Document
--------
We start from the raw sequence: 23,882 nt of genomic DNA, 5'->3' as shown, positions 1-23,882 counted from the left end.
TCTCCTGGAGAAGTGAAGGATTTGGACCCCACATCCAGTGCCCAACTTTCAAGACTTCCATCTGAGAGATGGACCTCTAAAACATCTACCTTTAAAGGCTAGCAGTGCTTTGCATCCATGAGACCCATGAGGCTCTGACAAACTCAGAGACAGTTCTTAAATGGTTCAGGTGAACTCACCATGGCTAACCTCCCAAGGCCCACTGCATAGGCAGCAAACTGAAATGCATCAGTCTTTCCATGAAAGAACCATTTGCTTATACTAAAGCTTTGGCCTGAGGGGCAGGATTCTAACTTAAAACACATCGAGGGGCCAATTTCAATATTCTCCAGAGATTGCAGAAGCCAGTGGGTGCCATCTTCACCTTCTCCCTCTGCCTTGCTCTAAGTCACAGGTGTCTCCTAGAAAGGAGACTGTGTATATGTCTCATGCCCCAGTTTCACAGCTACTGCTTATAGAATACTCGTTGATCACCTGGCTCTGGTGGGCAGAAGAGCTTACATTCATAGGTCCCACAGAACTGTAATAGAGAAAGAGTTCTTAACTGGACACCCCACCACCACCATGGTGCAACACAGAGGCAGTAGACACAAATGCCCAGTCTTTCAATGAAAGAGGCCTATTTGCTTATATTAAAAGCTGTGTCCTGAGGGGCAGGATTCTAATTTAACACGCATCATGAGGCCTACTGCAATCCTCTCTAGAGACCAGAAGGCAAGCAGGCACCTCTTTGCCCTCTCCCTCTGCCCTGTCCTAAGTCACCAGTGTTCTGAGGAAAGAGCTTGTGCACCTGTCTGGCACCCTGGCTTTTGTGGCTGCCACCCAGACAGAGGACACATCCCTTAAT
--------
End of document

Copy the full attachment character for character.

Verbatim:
We start from the raw sequence: 23,882 nt of genomic DNA, 5'->3' as shown, positions 1-23,882 counted from the left end.
TCTCCTGGAGAAGTGAAGGATTTGGACCCCACATCCAGTGCCCAACTTTCAAGACTTCCATCTGAGAGATGGACCTCTAAAACATCTACCTTTAAAGGCTAGCAGTGCTTTGCATCCATGAGACCCATGAGGCTCTGACAAACTCAGAGACAGTTCTTAAATGGTTCAGGTGAACTCACCATGGCTAACCTCCCAAGGCCCACTGCATAGGCAGCAAACTGAAATGCATCAGTCTTTCCATGAAAGAACCATTTGCTTATACTAAAGCTTTGGCCTGAGGGGCAGGATTCTAACTTAAAACACATCGAGGGGCCAATTTCAATATTCTCCAGAGATTGCAGAAGCCAGTGGGTGCCATCTTCACCTTCTCCCTCTGCCTTGCTCTAAGTCACAGGTGTCTCCTAGAAAGGAGACTGTGTATATGTCTCATGCCCCAGTTTCACAGCTACTGCTTATAGAATACTCGTTGATCACCTGGCTCTGGTGGGCAGAAGAGCTTACATTCATAGGTCCCACAGAACTGTAATAGAGAAAGAGTTCTTAACTGGACACCCCACCACCACCATGGTGCAACACAGAGGCAGTAGACACAAATGCCCAGTCTTTCAATGAAAGAGGCCTATTTGCTTATATTAAAAGCTGTGTCCTGAGGGGCAGGATTCTAATTTAACACGCATCATGAGGCCTACTGCAATCCTCTCTAGAGACCAGAAGGCAAGCAGGCACCTCTTTGCCCTCTCCCTCTGCCCTGTCCTAAGTCACCAGTGTTCTGAGGAAAGAGCTTGTGCACCTGTCTGGCACCCTGGCTTTTGTGGCTGCCACCCAGACAGAGGACACATCCCTTAAT